• Design of an architecture of a distribution grid automation system focusing on PMU-based monitoring functions accommodating for key dynamic information exchange between TSOs and DSOs [65]; and
  • SGAM-based explanation of Smart Grids in order to present Big Data analytics [66].
Since the development of SGAM, it has been increasingly used by various research and development projects. Some of them have already been described in detail here. In the following, further important projects are presented briefly. The SmarterEMC2 project aims at ICT integration with power systems for enhancing various Smart Grids services. The main objective of the project is to propose business models and to develop the necessary ICT tools to support Customer Side Participation (CSP), increase Renewable Energy Sources (RES) penetration, and foster the participation in the electricity market [67]. Virtual Power Plant and Demand Response cases are presented, proposing a general architecture, as well as analyzing core functionalities, information and communication requirements, along with relative standards and technologies. The SGAM was used for the methodological perspective and it turned out to be extremely helpful by providing a more systemic view of the applications and exposing a number of interoperability and operational issues that would otherwise endanger the robustness of the ICT tools to be implemented [67].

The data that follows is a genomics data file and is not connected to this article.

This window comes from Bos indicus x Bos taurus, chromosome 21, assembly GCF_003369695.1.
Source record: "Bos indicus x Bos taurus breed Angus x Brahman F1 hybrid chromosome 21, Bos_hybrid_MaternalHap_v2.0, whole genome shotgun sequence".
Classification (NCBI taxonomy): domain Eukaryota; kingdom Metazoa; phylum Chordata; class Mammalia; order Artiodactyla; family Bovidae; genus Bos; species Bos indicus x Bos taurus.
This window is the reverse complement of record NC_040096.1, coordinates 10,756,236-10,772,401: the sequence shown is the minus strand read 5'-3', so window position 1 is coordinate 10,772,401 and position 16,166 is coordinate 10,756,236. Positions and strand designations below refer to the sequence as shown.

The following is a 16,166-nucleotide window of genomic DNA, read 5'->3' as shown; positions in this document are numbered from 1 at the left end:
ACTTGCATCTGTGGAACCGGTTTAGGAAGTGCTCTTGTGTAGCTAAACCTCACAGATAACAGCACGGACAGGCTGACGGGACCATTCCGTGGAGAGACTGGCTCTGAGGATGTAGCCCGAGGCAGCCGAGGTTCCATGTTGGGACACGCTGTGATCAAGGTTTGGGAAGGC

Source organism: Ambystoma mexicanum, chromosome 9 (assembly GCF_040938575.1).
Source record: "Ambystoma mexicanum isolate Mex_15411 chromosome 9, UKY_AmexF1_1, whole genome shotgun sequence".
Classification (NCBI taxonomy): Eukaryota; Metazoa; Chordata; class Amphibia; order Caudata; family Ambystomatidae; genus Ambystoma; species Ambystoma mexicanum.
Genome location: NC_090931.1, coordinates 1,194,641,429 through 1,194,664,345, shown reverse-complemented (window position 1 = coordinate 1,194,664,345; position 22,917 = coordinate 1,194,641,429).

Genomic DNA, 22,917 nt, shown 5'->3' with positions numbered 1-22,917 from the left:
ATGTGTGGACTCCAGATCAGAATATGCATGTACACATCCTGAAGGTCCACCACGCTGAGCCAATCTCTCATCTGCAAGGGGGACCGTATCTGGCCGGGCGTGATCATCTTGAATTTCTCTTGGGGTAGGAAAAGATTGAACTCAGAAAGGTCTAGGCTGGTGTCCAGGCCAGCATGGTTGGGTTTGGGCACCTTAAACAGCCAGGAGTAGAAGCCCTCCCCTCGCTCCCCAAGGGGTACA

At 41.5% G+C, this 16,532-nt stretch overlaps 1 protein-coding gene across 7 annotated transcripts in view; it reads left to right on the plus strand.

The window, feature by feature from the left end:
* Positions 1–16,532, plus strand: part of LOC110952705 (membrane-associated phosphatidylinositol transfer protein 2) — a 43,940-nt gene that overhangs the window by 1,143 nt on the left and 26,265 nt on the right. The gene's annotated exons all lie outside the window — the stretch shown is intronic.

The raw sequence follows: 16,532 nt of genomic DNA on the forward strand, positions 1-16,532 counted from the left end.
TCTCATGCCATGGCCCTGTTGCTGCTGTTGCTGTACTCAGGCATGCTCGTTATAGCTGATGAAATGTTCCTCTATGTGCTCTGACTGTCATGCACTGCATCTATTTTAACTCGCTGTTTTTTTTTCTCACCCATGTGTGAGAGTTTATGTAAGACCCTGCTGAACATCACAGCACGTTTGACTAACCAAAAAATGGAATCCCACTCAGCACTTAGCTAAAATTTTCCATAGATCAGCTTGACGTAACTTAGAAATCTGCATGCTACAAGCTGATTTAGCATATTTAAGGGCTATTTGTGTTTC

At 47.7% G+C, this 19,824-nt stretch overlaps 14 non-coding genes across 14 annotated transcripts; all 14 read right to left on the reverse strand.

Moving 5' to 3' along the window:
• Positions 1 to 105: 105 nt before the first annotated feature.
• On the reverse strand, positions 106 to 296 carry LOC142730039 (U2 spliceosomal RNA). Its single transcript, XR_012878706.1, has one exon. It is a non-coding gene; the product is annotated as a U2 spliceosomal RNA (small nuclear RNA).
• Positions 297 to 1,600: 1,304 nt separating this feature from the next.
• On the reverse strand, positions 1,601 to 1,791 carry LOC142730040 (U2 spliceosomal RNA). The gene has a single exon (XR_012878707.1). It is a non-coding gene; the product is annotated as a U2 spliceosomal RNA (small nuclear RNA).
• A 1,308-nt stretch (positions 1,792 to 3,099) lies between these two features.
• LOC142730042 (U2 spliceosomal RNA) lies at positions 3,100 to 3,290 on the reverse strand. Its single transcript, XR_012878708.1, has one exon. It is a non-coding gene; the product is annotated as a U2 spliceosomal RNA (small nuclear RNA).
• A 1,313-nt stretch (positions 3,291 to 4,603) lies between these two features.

In [68], some results from the FINSENY (Future Internet for Smart Energy) project are presented. FINSENY is one of eight usage area projects within the FI-WARE project and aims to define Smart Energy Systems using the generic enablers developed by FI-WARE. The focus is on combining adaptive intelligence with reliability and cost-efficiency to sustainably meet the demands of a highly dynamic energy landscape. Therefore, a methodology has been developed that allows investigating use cases, ICT requirements and a functional Future Internet architecture for distribution systems. To derive both the functional and ICT requirements on the Information and Communication layer and to identify data models and interfaces, the use cases are analyzed along an adaptation of the SGAM.
The integration of novel Smart Grid solutions and services to enable energy flexibility markets, with enhanced demand response schemes and active prosumer participation is the overall goal of the Nobel Grid project [69]. For developing an according architecture, the SGAM Toolbox has been used as introduced in Section 3.1.1. The authors stated that the traceability across the different interoperability layers, enabling the choice of system elements to be rationalized in a top-down and bottom-up manner, is a major benefit of SGAM.